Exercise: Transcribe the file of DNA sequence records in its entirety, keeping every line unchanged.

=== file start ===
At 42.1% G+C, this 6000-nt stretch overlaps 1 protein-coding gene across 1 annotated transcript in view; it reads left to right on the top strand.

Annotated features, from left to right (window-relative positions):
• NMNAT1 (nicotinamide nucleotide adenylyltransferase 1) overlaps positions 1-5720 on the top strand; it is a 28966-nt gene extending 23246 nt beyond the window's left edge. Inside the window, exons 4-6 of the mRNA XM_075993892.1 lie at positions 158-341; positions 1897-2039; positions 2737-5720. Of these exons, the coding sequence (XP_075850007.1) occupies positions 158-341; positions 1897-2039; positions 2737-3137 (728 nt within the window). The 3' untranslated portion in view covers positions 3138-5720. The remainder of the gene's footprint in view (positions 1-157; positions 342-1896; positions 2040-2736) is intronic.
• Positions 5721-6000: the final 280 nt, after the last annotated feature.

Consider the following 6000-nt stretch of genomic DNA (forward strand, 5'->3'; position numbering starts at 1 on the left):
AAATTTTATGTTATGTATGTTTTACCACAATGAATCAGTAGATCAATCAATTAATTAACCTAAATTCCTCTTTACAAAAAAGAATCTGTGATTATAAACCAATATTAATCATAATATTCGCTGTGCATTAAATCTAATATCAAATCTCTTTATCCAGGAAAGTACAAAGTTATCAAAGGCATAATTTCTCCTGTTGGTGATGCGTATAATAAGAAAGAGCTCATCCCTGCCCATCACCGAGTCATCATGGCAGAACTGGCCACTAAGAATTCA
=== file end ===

At 42.1% G+C, this 6000-nt stretch overlaps 1 protein-coding gene across 1 annotated transcript in view; it reads left to right on the top strand.

Annotated features, from left to right (window-relative positions):
• NMNAT1 (nicotinamide nucleotide adenylyltransferase 1) overlaps positions 1-5720 on the top strand; it is a 28966-nt gene extending 23246 nt beyond the window's left edge. Inside the window, exons 4-6 of the mRNA XM_075993892.1 lie at positions 158-341; positions 1897-2039; positions 2737-5720. Of these exons, the coding sequence (XP_075850007.1) occupies positions 158-341; positions 1897-2039; positions 2737-3137 (728 nt within the window). The 3' untranslated portion in view covers positions 3138-5720. The remainder of the gene's footprint in view (positions 1-157; positions 342-1896; positions 2040-2736) is intronic.
• Positions 5721-6000: the final 280 nt, after the last annotated feature.

Consider the following 6000-nt stretch of genomic DNA (forward strand, 5'->3'; position numbering starts at 1 on the left):
AAATTTTATGTTATGTATGTTTTACCACAATGAATCAGTAGATCAATCAATTAATTAACCTAAATTCCTCTTTACAAAAAAGAATCTGTGATTATAAACCAATATTAATCATAATATTCGCTGTGCATTAAATCTAATATCAAATCTCTTTATCCAGGAAAGTACAAAGTTATCAAAGGCATAATTTCTCCTGTTGGTGATGCGTATAATAAGAAAGAGCTCATCCCTGCCCATCACCGAGTCATCATGGCAGAACTGGCCACTAAGAATTCA